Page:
May 20, 2008

INTERVIEW - Nico Muhly Has a Tongue For Your Ear

Falling for Nico Muhly's music was the next logical step; I'm a fan of Philip Glass, Björk, and Antony and the Johnsons, and he's worked with all of them. It's like there's some rowdy street-gang of musicians out there that occasionally puts down their hockey-sticks and paintball guns long enough to conduct an orchestra or release a mindblowing album.

Incidentally, today's the day Nico's new album, Mothertongue, enjoy its digital release (physical album available July 22nd), and while I can't describe it, I also can't stop listening to it.

As you may have guessed, I got Nico to share his top ten horror films, but I'd be remiss if I didn't post the rest of his comments here, or append this one on his choosing The Exorcist over Rosemary's Baby, (submitted via email):

"This actually could be number one, although now I just watch it and wait for her to get that haircut and say, ive BEEEEN to viDAAAL sasSOOOn, so the terror has been replaced by high camp."
Thanks, that made my whole day.
[Click here for the interview!]

TB: Horror and classical music have intersected frequently-- almost symbiotically-- throughout history. Do you think they'll continue to?

NM: I hope that they do! Horror is such an extreme emotion-- specifically suspense, actually-- and I think classical music is really best suited to marry with those kinds of images and narrative vocabulary. In fact I'm not sure what kind of non-classical music could work with horror...


TB: What are some pieces of music that never fail to give you the creeps?

NM: The Rite of Spring by Stravinsky is constantly shudder-inducing. The Arvo Pärt Miserere is good at the awe and the terror of the old testament. And the theme from Rosemary's Baby is scary and simple.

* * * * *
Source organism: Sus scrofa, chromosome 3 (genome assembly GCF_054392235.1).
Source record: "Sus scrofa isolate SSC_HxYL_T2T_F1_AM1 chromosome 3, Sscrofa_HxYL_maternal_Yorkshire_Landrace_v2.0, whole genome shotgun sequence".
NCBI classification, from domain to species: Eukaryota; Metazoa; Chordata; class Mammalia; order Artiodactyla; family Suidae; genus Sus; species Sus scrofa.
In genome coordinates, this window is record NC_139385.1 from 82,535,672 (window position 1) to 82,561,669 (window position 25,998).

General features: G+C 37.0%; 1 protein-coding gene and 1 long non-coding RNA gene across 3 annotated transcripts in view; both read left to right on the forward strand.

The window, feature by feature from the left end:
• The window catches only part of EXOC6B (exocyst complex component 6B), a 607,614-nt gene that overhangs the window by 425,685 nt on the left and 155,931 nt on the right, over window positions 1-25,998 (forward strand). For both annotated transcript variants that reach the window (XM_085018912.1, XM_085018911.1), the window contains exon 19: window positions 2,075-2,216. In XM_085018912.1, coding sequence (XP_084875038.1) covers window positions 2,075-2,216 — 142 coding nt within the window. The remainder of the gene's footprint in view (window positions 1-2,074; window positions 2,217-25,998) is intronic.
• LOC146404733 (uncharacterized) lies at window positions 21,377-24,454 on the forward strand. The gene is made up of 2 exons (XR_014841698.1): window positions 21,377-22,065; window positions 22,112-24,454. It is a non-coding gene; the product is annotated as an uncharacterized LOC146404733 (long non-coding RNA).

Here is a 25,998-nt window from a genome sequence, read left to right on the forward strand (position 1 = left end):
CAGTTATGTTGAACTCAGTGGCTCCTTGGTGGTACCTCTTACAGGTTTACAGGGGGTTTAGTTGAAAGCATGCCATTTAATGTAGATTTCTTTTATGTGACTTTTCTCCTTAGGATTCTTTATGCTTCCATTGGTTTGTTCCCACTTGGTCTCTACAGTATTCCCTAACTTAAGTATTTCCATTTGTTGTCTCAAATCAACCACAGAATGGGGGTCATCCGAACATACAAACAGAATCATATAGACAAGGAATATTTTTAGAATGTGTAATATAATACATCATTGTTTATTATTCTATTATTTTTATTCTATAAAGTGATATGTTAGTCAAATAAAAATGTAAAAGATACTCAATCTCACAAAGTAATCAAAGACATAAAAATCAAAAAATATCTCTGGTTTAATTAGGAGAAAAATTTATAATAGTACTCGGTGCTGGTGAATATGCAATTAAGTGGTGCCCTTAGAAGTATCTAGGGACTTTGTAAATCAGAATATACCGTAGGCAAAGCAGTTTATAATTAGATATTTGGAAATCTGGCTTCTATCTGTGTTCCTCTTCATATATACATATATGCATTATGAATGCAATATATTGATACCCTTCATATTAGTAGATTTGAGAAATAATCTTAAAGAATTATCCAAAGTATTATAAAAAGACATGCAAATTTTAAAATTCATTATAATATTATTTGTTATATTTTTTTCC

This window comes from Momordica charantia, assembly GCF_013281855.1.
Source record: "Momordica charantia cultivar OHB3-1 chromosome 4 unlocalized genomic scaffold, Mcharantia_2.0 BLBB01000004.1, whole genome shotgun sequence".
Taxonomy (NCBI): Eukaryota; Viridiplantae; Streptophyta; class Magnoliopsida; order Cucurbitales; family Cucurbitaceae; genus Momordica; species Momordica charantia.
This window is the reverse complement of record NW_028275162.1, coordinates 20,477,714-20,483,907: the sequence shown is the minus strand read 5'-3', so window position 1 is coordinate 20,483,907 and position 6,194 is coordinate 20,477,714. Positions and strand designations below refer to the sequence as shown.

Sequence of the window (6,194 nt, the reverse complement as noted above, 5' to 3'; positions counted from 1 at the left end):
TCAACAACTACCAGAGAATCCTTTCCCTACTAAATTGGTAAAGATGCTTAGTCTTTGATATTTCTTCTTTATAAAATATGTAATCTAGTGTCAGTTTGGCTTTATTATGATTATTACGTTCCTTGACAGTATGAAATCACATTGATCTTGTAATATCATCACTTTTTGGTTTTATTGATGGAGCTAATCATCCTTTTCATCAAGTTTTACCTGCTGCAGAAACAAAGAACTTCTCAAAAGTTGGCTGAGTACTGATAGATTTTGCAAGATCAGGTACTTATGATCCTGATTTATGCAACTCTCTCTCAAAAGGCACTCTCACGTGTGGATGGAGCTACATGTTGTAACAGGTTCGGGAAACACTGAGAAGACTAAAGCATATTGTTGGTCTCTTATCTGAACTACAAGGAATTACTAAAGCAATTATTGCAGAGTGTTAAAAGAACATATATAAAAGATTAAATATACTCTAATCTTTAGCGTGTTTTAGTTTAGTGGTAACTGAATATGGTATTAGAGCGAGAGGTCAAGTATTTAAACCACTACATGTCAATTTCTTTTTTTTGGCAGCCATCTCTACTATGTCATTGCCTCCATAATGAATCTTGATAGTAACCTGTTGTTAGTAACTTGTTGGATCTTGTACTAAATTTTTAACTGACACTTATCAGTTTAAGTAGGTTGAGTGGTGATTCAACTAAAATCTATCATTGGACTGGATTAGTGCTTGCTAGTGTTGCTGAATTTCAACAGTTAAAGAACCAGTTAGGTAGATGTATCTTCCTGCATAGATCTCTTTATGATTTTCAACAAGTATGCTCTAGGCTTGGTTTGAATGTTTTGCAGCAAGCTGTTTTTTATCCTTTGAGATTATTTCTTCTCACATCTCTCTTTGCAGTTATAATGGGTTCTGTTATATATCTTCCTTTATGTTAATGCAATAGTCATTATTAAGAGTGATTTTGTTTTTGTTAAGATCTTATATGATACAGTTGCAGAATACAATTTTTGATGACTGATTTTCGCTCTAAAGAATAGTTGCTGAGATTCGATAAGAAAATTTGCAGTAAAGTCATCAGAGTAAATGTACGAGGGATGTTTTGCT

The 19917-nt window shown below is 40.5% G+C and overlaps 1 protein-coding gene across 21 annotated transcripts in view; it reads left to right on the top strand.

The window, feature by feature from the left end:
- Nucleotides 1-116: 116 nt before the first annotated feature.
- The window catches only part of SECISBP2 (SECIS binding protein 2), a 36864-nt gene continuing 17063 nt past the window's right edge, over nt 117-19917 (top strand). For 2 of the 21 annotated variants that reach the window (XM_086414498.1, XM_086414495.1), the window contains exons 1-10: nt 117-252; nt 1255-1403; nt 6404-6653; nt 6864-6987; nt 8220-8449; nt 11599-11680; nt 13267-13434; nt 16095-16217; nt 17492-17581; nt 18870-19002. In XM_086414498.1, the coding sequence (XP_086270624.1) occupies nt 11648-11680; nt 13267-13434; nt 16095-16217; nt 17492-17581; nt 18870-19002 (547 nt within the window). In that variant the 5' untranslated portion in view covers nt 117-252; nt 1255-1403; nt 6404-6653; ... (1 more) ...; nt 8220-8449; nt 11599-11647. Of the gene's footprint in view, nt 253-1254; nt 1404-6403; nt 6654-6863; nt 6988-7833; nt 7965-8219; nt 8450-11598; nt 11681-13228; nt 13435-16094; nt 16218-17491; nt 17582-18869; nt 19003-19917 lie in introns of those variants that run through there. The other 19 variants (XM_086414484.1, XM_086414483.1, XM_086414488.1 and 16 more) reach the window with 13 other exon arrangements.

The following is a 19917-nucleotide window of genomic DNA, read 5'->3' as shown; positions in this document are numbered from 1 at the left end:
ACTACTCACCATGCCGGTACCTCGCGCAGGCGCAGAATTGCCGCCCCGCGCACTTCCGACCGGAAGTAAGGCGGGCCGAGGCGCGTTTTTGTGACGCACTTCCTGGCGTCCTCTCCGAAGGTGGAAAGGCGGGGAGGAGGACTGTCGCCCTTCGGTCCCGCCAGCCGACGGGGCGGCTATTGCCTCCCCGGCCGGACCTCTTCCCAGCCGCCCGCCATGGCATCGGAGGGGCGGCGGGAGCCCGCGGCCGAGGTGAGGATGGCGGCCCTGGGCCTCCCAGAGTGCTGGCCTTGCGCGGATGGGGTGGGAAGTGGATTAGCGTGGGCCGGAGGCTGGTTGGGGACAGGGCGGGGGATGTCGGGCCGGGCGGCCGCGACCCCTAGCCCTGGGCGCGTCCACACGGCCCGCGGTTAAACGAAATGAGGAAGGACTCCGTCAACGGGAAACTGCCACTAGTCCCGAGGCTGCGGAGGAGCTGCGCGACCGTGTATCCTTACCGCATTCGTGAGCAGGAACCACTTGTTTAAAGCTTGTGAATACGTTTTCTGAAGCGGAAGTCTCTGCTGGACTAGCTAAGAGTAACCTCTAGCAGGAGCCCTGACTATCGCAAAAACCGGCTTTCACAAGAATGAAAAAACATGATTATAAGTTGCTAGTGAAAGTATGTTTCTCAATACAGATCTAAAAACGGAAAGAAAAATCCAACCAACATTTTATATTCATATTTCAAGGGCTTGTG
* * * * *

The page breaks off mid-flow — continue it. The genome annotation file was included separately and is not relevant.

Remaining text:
TB: After deciding to do the soundtrack for Joshua did you watch any particular movies for inspiration?

NM: I watched a whole bunch of old movies with Bernard Hermann scores, then some obvious newer ones, like The Omen or whatever, but I tried to avoid giving the filmmakers anything that sounded like other movies... Horror music now I think has lost its intrigue and is just a bunch of bowed cymbals and synthesizers. Bring back the pitch!


TB: Your new album Mothertongue will be many people's first exposure to your music. What do you hope they hear in it?

NM: I hope they hear a very wide breadth of influence on my musicianship and also a real sense of drama (as compared to my first album which is more about texture). Also I would hope that first-time listeners will be excited by the three very different treatments of the human voice.


TB: Can you tell me why you love horror or think it's important?

NM: I like watching horror movies because they remain viscerally scary even in this very plugged-in and otherwise rational age. All those Japanese "ghost in the machine" films opened up whole new realms of things to be scared by, too. When that girl came through the TV in Ringu-- that was major. Unlike, say, science fiction, which I feel like has run its course a bit, good horror can still be a punch to the gut.

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